MOGADISHU, Somalia (CNN) -- Neighborhoods in the Somali capital were deserted on Sunday, a day after 17 civilians were brutally killed in the wake of intense fighting between Ethiopian-backed Somali troops and Islamic insurgents, according to witnesses and journalists in Mogadishu.
Witnesses in Mogadishu's al-Baraka neighborhood said the dead included women, the elderly and children as young as 10.
They said all 17 killed were non-combatants,blamed the deaths on Ethiopian troops, who are backing interim Somali forces in an attempt to quell an Islamist-led insurgency.
CNN has been unable to reach the Ethiopian military or members of the Somali transitional government for their response.
Residents in Mogadishu accuse the Ethiopian forces of targeting civilians in revenge for the killings of its troops.
Witnesses and journalists in the city also say Ethiopian and Somali forces are indiscriminately shooting at anyone, fearing no consequences from the weak government in Mogadishu.
Bakara market -- Mogadishu's largest public market -- remained all but deserted Sunday, a day after the Ethiopian-backed Somali forces occupied the streets surrounding the bazaar.
The Somali forces scared off traders after firing shots in the air, witnesses said.
The situation had calmed by Sunday, but there were reports of sporadic fighting.
Up to 100,000 people have abandoned the capital in the last two weeks, according to United Nations estimates.
U.N. Secretary General Ban Ki-moon warned Friday of a growing humanitarian crisis in Somalia and said 1.5 million people were in need of humanitarian assistance, a rise of 50 percent since the start of the year.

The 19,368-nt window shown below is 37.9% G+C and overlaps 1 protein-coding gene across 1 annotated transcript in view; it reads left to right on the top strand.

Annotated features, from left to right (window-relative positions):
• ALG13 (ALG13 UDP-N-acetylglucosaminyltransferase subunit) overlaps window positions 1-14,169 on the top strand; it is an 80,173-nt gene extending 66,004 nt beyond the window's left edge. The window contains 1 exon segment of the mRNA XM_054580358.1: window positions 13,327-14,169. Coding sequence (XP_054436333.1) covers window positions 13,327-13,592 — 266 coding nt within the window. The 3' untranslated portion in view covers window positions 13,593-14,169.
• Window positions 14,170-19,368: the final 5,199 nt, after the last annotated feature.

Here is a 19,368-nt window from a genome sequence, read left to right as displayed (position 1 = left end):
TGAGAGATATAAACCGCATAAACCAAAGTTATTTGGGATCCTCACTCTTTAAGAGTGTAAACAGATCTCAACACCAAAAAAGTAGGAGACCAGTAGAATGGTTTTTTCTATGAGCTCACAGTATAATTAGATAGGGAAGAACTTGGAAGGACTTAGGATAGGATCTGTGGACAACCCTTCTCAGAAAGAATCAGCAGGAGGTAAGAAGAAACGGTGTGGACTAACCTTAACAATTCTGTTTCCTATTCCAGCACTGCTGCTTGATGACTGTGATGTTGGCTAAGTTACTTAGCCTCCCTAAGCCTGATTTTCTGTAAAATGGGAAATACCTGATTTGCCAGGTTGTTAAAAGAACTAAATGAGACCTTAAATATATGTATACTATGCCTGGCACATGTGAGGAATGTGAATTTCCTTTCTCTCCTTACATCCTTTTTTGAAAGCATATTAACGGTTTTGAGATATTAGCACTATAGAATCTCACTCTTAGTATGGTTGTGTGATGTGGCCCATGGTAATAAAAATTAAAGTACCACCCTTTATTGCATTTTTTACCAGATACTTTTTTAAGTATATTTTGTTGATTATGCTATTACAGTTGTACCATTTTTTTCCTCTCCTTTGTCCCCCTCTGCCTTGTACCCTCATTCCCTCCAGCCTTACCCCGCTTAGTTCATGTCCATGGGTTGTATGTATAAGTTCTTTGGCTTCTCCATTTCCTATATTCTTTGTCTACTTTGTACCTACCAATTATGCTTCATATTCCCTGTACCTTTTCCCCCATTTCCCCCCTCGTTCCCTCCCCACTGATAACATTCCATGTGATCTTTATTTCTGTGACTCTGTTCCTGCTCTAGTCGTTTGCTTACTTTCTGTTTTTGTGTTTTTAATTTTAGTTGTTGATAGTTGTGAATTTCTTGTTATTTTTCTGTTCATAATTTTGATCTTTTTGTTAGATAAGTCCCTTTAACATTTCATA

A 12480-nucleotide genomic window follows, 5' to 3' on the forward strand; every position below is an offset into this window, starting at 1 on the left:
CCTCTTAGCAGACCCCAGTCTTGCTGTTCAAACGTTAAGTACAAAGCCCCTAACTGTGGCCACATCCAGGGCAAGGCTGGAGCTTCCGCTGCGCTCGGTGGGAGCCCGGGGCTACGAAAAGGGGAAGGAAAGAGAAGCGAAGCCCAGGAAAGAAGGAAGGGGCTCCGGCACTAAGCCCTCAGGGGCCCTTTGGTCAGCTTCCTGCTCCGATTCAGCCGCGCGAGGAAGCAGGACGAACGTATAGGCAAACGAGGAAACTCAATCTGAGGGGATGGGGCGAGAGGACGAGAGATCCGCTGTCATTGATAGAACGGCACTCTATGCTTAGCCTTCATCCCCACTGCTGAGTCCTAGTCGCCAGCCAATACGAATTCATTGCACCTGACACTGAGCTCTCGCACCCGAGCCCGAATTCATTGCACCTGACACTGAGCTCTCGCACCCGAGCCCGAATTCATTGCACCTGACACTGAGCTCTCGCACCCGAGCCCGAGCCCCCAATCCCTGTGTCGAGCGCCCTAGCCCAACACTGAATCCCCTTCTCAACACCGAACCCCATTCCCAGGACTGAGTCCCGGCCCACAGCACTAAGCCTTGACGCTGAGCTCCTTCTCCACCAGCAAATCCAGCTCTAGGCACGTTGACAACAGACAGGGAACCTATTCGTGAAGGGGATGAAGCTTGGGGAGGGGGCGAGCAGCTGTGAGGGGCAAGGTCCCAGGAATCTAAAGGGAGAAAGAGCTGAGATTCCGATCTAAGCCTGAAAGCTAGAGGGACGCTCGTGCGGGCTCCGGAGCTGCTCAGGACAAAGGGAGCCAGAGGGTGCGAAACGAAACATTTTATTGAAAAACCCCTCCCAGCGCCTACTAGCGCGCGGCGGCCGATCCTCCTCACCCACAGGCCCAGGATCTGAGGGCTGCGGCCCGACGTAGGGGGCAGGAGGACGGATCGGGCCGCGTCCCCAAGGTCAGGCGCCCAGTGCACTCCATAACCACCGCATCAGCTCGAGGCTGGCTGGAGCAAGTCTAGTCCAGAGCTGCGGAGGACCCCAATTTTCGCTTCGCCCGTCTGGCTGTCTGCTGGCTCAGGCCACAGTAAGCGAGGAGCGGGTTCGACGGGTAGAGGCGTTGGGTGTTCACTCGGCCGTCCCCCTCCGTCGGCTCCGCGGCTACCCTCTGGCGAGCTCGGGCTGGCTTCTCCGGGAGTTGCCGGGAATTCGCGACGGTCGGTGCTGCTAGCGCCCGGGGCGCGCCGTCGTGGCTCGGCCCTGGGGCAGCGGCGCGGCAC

According to witnesses, the 17 bodies found Saturday in al-Baraka had bullet wounds to the head and chest. Some were heavily bruised and appeared to have been beaten and had their hands tied together, witnesses said.
Photographs seen by CNN showed crowds standing over the blood-spattered bodies of young men in civilian clothes lying in a dusty street. Some had been covered with a loose piece of garment, but their faces were still showing.
In a separate incident, five children -- between ages 1 and 7 -- were injured after a shell from an Ethiopian tank smashed into their family home in the same neighborhood, the children's father Aweys Ali Abukar said.
According to Abukar, the shell hit the building as the family was sitting down to breakfast Saturday morning. He said the youngest child was in serious condition in a hospital after the family was struck by falling debris and shrapnel.
According to local media estimates, 60 to 80 people have been killed since Ethiopian troops launched reprisals after the body of one their soldiers was dragged through the streets by an angry mob Thursday.
In a brutal echo of a 1993 battle between Somali militias and U.S. troops, crowds shouting "God is great" dragged the bruised, bullet-riddled corpse of the Ethiopian soldier through the dusty Mogadishu neighborhood of Suqa Holaha after it was dumped there by insurgents Thursday afternoon.
Ethiopian tanks and artillery have rained down missile and mortar fire on insurgent strongholds in the city, but witnesses said that many of the dead and injured were civilians caught up in the fighting.
Ethiopian troops invaded Somalia in December 2006 to drive the Islamic Courts Union out of Mogadishu and restore a U.N.-backed transitional government after a decade and a half of near-anarchy.
The Islamists responded by launching an insurgency against Somali government and Ethiopian troops that has lasted nearly a year.
Residents say they are a target of the Ethiopian military who want revenge. "All young men run away whenever they set eyes on Ethiopians in uniform," one woman said, who did not wish to be named.
The bodies of two brothers, aged 30 and 13, were discovered Tuesday in the Gubta settlement following a raid by the Ethiopian military.
Their mother Halimo Abdullahi Abdi claimed they had been shot dead by Ethiopian troops when they tried to leave their home. E-mail to a friend
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